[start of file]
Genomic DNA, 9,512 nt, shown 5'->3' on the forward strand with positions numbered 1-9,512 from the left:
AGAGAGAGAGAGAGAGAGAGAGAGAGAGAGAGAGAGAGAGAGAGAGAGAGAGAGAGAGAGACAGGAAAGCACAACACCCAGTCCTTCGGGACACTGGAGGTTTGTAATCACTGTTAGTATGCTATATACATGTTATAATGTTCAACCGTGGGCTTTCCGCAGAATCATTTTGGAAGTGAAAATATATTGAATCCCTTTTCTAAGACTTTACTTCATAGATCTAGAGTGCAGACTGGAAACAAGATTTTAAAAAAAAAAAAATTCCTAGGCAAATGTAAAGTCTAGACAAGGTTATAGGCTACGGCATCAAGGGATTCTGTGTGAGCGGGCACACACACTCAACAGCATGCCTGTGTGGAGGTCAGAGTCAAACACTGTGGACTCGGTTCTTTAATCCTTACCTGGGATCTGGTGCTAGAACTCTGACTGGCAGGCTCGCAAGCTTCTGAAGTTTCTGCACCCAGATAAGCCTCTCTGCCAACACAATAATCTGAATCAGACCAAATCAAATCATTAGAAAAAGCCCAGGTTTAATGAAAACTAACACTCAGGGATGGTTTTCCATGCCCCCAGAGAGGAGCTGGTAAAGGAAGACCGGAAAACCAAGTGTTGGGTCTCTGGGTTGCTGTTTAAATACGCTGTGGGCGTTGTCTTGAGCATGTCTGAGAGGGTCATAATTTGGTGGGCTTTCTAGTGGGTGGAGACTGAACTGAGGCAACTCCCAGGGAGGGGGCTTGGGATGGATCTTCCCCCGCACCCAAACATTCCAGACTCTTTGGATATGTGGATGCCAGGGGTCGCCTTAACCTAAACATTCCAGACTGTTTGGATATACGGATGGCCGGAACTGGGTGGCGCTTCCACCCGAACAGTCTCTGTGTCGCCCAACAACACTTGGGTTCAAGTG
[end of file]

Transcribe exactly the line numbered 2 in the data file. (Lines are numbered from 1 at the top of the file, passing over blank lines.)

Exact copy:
AGAGAGAGAGAGAGAGAGAGAGAGAGAGAGAGAGAGAGAGAGAGAGAGAGAGAGAGAGAGACAGGAAAGCACAACACCCAGTCCTTCGGGACACTGGAGGTTTGTAATCACTGTTAGTATGCTATATACATGTTATAATGTTCAACCGTGGGCTTTCCGCAGAATCATTTTGGAAGTGAAAATATATTGAATCCCTTTTCTAAGACTTTACTTCATAGATCTAGAGTGCAGACTGGAAACAAGATTTTAAAAAAAAAAAAATTCCTAGGCAAATGTAAAGTCTAGACAAGGTTATAGGCTACGGCATCAAGGGATTCTGTGTGAGCGGGCACACACACTCAACAGCATGCCTGTGTGGAGGTCAGAGTCAAACACTGTGGACTCGGTTCTTTAATCCTTACCTGGGATCTGGTGCTAGAACTCTGACTGGCAGGCTCGCAAGCTTCTGAAGTTTCTGCACCCAGATAAGCCTCTCTGCCAACACAATAATCTGAATCAGACCAAATCAAATCATTAGAAAAAGCCCAGGTTTAATGAAAACTAACACTCAGGGATGGTTTTCCATGCCCCCAGAGAGGAGCTGGTAAAGGAAGACCGGAAAACCAAGTGTTGGGTCTCTGGGTTGCTGTTTAAATACGCTGTGGGCGTTGTCTTGAGCATGTCTGAGAGGGTCATAATTTGGTGGGCTTTCTAGTGGGTGGAGACTGAACTGAGGCAACTCCCAGGGAGGGGGCTTGGGATGGATCTTCCCCCGCACCCAAACATTCCAGACTCTTTGGATATGTGGATGCCAGGGGTCGCCTTAACCTAAACATTCCAGACTGTTTGGATATACGGATGGCCGGAACTGGGTGGCGCTTCCACCCGAACAGTCTCTGTGTCGCCCAACAACACTTGGGTTCAAGTG